One of the great things about working on organizing the Taste Texas Twitter tasting has been getting to know some of my fellow bloggers a little better. One of the blogger tandems that I was really looking forward to getting to know a little better are the power-couple behind Another Wine Blog, Joe Power and Amy Corron Power.

Joe and Amy are both outstanding writers and are active on Twitter (@HoustonWino and @WineWonkette). I always know that I can count on them for insightful and passionate wine writing, and some great photography by Amy. Joe and Amy were kind enough to talk with me about their blog.

 

Joe_powerVinotology: How
would you
describe your blog
in a paragraph?

Joe: Another Wine Blog is
hard
to
describe. Not only is it written by two different people, they have
very different writing styles and perspectives. The one thing that
you can count on is that there will be a bit of attitude mixed in
with the food and wine. Other than that, there is no telling what
you mind find.

Vinotology: How long
have
you been blogging?

Joe: I started AWB in
December
of
2007, and Amy agreed to join me in February of 2008.

 

Amy: I started blogging about
football and politics way before I started talking about wine.  But I
started taking the photos for AWB in February 2008 and wrote my first
wine blog post October 2008.

Vinotology: What was
the
wine that changed
your wine life?

Joe: The 2002 Twisted Oak
Tanner
Vineyard Syrah. It wasn't the first great wine that I had tasted,
but it was the first one that really made the lightbulb go on.

Amy_bigAmy: When I first tasted The Spaniard from
Twisted Oak, I thought "Wow" so this is what all the fuss around "Big
Fruit" is about. And then when I tasted Kalin Cellars Sonoma County 1998
Pinot Noir Cuvee DD, I thought, hey, that's more Old World than New,
and I can really appreciate a winemaker who releases a wine when he's
damned good and ready.

Vinotology: What is something that readers
can
get from your blog that they might not find elsewhere?

Joe: A reader could probably get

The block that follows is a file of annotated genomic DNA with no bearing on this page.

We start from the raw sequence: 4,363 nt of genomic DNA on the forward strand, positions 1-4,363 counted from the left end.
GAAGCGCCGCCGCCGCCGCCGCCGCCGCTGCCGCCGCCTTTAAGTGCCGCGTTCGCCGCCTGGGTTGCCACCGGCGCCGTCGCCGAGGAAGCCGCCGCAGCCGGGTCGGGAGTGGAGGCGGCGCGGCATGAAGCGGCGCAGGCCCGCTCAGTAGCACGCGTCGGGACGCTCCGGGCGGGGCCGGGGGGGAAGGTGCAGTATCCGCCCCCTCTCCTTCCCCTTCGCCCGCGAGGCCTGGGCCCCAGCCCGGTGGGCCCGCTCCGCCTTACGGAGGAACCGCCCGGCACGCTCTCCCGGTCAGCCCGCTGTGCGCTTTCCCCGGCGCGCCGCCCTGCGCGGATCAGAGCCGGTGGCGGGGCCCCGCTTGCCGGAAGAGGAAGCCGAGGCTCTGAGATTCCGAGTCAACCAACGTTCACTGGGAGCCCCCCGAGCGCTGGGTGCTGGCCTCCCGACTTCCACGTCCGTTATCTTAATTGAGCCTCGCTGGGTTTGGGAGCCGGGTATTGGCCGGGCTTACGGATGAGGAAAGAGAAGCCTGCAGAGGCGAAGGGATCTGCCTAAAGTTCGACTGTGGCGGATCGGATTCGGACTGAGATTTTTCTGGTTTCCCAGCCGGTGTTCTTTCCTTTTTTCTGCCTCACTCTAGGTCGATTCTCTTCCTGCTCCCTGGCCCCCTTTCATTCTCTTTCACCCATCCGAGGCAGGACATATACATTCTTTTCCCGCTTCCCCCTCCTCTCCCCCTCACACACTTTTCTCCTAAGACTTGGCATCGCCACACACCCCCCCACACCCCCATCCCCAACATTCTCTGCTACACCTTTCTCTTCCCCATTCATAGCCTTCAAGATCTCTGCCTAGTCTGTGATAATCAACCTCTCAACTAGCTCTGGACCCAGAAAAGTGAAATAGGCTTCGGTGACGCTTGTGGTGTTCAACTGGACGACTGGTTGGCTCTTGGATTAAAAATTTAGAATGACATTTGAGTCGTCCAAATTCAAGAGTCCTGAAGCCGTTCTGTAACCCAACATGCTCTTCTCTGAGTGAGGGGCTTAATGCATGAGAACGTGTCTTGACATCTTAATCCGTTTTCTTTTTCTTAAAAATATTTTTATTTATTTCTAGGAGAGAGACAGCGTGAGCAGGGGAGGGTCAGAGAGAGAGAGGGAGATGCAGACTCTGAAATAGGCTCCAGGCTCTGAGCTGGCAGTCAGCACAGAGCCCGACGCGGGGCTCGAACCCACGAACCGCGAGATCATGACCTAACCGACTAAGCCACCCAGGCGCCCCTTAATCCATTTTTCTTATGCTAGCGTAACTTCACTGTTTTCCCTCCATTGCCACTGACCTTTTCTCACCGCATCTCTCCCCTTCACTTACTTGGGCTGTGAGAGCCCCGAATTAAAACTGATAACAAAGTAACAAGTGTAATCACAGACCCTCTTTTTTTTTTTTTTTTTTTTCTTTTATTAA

everything that we offer other places, but not all in the same
place. I would like to think that the sense of humor we try to show
as often as possible sets us apart in some way.

Amy: I think
the fact that we don't just talk about food and wine, but snark, and
humor and even sadness – that we're real people writing trying to make
wine approachable.

Vinotology: Tell me
about
the wine scene in
your area.

Amy: Since we live in the 'burbs, there aren't
that many wine bars that carry boutique wines. The exception is
Madeleine's in Kemah. Madeleine looks to bring in quality wines that you
can't get in the grocery store, or Specs. I wish there were more places
like hers!

Joe: The wine scene in
Texas is
limited by the fact that so much great stuff is kept out of the
state by the powers-that-be and the politicians that protect them.

Vinotology: What has your experience been with Texas wine?

Joe: I have experienced Texas wine more than a few
times.
Frankly, I have not cared for most of what I have tasted. Some of
that may be the result of trying to grow grapes that are not suited
for the region, but are popular with consumers. Some of the ones I
have disliked might have been better had they not been sweeter than
I care for. However, I have had a couple Texas wines that were very
pleasant, and one that I thought was excellent. I always keep an
open mind about when it comes to tasting wine from any region, and
I really want to find great wine in this state, but I don't lower
my standards for a wine because it comes from a non-traditional
wine region. If what is in my glass doesn't compare to what comes
from California, Australia, France, Italy, or anywhere that high
quality wines are produced, then it just isn't good enough.

Amy: The
problem I have with a lot of Texas wines is that they don't taste like
the varietal written on the bottle. And it's not about "terroir."  They
are certain flavor profiles that you expect in a wine. A Cabernet
Sauvignon is not supposed to taste like a Beaujoulais. And if it does,
don't put "Cabernet Sauvignon" on the label and price it at $50. I have
tasted a couple I really liked. One was a grape that grows very well in
the Hill Country — and the winemaker didn't decide to call it a
Chardonnay because that would have been easier to sell. most I have
found to be thin, unbalanced with a very fleeting finish.  I'm always
looking to find something that will change my mind about Texas wines.